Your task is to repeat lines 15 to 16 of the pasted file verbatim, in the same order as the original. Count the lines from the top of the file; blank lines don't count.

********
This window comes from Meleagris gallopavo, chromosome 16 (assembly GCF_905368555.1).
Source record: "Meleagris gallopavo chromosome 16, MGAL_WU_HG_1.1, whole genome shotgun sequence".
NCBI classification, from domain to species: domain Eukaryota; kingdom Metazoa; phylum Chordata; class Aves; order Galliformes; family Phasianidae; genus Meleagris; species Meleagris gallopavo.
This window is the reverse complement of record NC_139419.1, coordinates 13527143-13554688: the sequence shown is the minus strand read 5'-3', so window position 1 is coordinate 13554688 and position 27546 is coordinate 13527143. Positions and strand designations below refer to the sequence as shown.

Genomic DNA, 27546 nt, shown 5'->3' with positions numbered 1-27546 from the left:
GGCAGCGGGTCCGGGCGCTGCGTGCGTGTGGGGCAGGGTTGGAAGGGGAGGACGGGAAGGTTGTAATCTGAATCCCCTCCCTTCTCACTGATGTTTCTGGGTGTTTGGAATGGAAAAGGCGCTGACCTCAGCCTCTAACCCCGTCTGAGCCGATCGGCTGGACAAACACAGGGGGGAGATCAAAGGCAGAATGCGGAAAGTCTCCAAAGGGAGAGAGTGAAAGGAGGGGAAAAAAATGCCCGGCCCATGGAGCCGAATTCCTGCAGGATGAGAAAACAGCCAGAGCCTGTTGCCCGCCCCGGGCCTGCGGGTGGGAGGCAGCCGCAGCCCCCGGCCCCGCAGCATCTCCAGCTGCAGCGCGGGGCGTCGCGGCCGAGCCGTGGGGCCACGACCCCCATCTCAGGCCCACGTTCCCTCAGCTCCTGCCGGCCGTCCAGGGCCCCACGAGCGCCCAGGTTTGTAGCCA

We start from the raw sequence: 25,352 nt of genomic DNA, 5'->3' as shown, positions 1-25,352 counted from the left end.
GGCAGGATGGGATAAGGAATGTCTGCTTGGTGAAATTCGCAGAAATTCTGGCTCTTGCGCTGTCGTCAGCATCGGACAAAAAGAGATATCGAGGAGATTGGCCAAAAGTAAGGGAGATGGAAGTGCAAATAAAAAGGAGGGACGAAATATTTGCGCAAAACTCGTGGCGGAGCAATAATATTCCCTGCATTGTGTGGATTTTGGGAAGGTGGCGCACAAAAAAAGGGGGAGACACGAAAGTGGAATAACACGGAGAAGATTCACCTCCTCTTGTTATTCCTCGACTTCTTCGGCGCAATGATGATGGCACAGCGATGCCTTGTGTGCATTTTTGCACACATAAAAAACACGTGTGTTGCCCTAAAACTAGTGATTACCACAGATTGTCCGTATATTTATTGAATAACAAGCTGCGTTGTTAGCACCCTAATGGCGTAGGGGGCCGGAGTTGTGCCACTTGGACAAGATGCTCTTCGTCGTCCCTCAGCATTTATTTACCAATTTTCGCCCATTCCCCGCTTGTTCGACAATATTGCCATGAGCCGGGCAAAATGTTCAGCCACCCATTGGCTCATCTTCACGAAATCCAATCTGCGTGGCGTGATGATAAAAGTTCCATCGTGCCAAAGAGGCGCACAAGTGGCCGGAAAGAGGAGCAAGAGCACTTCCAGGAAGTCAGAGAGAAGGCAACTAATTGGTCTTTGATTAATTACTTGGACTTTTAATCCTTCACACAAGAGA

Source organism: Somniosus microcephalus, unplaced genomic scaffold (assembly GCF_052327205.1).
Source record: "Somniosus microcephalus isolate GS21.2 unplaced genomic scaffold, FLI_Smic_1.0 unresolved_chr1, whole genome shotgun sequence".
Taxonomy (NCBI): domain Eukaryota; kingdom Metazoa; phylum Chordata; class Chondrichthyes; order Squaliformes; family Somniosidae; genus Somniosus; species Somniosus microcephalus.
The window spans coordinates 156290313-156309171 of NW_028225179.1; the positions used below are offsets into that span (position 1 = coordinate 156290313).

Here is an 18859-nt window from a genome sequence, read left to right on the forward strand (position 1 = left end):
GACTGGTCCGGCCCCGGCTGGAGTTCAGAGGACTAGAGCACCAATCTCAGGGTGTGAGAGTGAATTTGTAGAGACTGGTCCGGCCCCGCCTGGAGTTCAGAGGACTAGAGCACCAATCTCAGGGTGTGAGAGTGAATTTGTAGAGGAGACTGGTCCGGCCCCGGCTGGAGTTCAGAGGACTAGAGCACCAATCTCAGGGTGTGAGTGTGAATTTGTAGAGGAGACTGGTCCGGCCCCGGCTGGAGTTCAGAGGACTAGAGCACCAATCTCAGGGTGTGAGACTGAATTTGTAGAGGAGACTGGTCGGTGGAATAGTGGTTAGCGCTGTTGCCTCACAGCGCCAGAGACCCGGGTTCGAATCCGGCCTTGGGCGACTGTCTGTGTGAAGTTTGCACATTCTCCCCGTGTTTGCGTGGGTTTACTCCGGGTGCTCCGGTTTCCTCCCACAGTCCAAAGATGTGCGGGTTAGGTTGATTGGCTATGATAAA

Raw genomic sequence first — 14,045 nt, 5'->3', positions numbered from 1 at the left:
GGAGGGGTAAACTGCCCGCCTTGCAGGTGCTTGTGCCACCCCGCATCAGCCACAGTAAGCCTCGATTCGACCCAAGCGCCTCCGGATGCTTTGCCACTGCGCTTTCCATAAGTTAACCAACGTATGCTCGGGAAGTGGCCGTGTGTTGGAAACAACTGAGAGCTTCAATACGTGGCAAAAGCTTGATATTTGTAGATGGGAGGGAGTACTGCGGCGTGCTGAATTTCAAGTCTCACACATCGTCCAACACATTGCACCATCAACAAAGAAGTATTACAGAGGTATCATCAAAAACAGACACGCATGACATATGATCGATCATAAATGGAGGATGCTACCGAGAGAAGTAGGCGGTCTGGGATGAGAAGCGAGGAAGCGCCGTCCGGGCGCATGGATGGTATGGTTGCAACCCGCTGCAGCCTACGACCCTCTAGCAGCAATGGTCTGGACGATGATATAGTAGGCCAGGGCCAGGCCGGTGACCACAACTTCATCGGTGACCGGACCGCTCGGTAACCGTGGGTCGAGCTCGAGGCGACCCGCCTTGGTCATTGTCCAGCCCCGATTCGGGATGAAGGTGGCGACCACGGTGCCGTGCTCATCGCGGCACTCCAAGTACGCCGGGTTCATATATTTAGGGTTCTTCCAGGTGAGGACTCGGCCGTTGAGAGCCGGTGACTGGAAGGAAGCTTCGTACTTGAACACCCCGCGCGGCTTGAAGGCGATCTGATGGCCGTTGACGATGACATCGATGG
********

Raw genomic sequence first — 14,045 nt, 5'->3', positions numbered from 1 at the left:
GGAGGGGTAAACTGCCCGCCTTGCAGGTGCTTGTGCCACCCCGCATCAGCCACAGTAAGCCTCGATTCGACCCAAGCGCCTCCGGATGCTTTGCCACTGCGCTTTCCATAAGTTAACCAACGTATGCTCGGGAAGTGGCCGTGTGTTGGAAACAACTGAGAGCTTCAATACGTGGCAAAAGCTTGATATTTGTAGATGGGAGGGAGTACTGCGGCGTGCTGAATTTCAAGTCTCACACATCGTCCAACACATTGCACCATCAACAAAGAAGTATTACAGAGGTATCATCAAAAACAGACACGCATGACATATGATCGATCATAAATGGAGGATGCTACCGAGAGAAGTAGGCGGTCTGGGATGAGAAGCGAGGAAGCGCCGTCCGGGCGCATGGATGGTATGGTTGCAACCCGCTGCAGCCTACGACCCTCTAGCAGCAATGGTCTGGACGATGATATAGTAGGCCAGGGCCAGGCCGGTGACCACAACTTCATCGGTGACCGGACCGCTCGGTAACCGTGGGTCGAGCTCGAGGCGACCCGCCTTGGTCATTGTCCAGCCCCGATTCGGGATGAAGGTGGCGACCACGGTGCCGTGCTCATCGCGGCACTCCAAGTACGCCGGGTTCATATATTTAGGGTTCTTCCAGGTGAGGACTCGGCCGTTGAGAGCCGGTGACTGGAAGGAAGCTTCGTACTTGAACACCCCGCGCGGCTTGAAGGCGATCTGATGGCCGTTGACGATGACATCGATGG